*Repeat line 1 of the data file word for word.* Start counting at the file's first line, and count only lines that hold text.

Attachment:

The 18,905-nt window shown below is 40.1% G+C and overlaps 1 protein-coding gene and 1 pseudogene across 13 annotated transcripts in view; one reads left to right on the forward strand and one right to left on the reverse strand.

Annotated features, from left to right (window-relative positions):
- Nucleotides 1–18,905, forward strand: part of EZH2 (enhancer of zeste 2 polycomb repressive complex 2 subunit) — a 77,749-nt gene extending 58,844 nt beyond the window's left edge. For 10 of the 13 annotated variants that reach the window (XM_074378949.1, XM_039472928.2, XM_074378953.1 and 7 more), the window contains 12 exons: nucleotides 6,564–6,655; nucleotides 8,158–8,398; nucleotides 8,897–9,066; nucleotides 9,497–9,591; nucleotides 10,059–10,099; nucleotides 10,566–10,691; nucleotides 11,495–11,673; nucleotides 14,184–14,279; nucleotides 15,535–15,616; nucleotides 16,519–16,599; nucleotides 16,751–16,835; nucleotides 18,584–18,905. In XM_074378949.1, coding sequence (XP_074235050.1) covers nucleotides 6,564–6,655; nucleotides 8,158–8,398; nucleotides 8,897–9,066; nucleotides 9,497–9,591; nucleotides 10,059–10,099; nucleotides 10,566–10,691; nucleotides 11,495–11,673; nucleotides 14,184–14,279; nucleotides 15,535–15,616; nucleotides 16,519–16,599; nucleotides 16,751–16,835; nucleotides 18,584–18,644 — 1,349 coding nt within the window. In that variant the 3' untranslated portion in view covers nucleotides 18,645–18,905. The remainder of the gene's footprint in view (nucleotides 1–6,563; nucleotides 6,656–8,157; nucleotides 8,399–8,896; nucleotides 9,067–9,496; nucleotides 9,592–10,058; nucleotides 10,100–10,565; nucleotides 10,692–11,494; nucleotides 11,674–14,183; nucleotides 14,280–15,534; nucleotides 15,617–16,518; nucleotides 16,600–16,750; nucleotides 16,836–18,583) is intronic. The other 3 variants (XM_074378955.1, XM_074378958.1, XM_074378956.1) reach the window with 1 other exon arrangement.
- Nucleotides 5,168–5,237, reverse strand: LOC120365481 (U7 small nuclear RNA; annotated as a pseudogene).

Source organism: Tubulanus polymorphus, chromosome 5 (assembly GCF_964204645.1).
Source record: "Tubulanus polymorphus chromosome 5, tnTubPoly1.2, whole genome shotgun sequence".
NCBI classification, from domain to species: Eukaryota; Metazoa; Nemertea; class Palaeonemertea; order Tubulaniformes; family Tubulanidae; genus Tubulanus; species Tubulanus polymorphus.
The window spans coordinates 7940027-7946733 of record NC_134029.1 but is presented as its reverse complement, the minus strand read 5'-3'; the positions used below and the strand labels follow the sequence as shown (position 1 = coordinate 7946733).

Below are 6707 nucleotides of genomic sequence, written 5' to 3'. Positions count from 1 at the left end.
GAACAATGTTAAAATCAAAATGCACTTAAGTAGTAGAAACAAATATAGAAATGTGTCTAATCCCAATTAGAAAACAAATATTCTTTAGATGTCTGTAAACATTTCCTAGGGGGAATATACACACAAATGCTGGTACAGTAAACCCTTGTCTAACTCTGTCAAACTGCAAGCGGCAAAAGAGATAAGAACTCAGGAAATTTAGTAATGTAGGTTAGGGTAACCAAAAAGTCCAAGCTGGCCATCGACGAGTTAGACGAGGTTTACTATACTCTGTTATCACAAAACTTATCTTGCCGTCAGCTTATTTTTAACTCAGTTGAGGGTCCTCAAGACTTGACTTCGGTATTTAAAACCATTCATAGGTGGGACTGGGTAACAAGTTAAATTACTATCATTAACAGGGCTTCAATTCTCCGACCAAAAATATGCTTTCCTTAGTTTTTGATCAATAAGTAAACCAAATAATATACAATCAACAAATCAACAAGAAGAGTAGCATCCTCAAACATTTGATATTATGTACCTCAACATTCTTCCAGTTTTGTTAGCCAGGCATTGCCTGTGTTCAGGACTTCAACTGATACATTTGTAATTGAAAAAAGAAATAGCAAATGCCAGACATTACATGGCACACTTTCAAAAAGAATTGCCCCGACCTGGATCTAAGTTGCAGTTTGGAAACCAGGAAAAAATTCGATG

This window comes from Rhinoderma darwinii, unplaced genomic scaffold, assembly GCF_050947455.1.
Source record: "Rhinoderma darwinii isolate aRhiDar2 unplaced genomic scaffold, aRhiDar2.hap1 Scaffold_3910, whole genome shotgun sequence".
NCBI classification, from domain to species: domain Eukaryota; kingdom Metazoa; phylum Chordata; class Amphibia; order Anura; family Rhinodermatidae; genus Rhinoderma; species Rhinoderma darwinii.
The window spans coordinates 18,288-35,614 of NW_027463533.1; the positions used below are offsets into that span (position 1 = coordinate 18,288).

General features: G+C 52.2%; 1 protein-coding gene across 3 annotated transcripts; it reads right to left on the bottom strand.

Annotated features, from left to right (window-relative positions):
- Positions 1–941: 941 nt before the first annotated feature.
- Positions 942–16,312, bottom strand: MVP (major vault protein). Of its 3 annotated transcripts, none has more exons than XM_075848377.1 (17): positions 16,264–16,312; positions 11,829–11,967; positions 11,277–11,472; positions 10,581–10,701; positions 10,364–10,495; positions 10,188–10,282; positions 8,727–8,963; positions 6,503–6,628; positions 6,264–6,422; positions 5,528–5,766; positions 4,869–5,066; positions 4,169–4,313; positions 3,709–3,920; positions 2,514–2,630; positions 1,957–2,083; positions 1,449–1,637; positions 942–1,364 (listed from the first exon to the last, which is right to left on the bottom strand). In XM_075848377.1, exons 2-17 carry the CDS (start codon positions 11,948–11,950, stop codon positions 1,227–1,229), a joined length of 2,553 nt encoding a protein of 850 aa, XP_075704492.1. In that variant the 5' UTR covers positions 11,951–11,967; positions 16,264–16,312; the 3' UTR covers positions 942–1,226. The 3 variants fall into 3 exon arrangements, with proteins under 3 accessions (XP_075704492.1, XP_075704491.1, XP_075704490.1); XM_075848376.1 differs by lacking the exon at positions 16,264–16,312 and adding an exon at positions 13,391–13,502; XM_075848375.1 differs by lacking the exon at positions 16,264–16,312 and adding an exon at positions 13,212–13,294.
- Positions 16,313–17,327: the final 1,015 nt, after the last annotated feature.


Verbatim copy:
The 18,905-nt window shown below is 40.1% G+C and overlaps 1 protein-coding gene and 1 pseudogene across 13 annotated transcripts in view; one reads left to right on the forward strand and one right to left on the reverse strand.